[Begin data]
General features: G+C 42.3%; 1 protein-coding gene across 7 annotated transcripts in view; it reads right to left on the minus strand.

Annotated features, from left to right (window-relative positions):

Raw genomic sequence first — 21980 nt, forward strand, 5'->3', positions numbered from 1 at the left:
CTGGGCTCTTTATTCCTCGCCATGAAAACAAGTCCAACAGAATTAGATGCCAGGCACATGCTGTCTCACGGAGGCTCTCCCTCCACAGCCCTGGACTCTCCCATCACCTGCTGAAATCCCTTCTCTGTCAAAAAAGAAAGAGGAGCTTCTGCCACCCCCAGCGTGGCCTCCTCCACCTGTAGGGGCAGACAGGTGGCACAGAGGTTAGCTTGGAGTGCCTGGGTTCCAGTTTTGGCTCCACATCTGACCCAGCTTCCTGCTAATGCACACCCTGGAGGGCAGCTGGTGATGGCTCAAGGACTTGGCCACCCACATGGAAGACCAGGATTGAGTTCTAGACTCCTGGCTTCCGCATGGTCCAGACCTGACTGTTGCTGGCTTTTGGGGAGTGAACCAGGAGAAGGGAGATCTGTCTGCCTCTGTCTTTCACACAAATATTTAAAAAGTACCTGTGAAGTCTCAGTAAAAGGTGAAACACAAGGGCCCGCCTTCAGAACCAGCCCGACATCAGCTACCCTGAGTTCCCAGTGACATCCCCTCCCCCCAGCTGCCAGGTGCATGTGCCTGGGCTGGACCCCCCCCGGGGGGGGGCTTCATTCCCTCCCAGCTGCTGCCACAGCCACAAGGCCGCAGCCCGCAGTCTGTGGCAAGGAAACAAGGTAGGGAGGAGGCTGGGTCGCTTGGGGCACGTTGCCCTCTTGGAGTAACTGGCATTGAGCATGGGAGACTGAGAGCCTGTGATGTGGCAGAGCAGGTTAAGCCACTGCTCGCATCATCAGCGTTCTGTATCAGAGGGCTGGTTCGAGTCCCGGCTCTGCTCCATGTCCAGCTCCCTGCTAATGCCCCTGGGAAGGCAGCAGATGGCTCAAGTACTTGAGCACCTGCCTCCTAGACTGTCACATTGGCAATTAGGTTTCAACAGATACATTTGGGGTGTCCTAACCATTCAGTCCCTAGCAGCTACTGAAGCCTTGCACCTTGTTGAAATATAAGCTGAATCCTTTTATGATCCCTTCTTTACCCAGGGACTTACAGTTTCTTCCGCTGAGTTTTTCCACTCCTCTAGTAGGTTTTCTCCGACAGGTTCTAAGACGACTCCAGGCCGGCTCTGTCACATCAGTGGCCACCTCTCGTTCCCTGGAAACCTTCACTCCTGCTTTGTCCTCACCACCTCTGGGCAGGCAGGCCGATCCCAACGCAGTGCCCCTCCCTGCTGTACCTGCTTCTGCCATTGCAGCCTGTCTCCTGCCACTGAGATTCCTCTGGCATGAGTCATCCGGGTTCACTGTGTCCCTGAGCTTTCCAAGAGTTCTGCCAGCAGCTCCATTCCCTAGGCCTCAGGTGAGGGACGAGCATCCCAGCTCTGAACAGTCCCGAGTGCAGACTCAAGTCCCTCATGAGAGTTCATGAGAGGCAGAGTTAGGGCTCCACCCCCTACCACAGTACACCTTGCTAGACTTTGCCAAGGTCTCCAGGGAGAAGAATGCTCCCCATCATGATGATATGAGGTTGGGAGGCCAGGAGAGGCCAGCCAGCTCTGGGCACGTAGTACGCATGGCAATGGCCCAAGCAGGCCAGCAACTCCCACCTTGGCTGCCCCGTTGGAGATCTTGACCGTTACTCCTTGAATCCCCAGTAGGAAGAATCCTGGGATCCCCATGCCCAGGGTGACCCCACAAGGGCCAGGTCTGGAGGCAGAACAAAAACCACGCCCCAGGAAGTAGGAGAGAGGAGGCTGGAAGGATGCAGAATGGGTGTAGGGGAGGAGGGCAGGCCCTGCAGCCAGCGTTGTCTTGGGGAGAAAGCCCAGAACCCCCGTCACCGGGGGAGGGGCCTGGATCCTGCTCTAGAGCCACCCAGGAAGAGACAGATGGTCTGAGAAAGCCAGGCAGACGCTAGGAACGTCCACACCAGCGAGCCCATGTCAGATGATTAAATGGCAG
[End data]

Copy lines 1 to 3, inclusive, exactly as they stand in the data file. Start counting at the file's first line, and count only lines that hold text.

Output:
General features: G+C 42.3%; 1 protein-coding gene across 7 annotated transcripts in view; it reads right to left on the minus strand.

Annotated features, from left to right (window-relative positions):

Raw genomic sequence first — 21980 nt, forward strand, 5'->3', positions numbered from 1 at the left: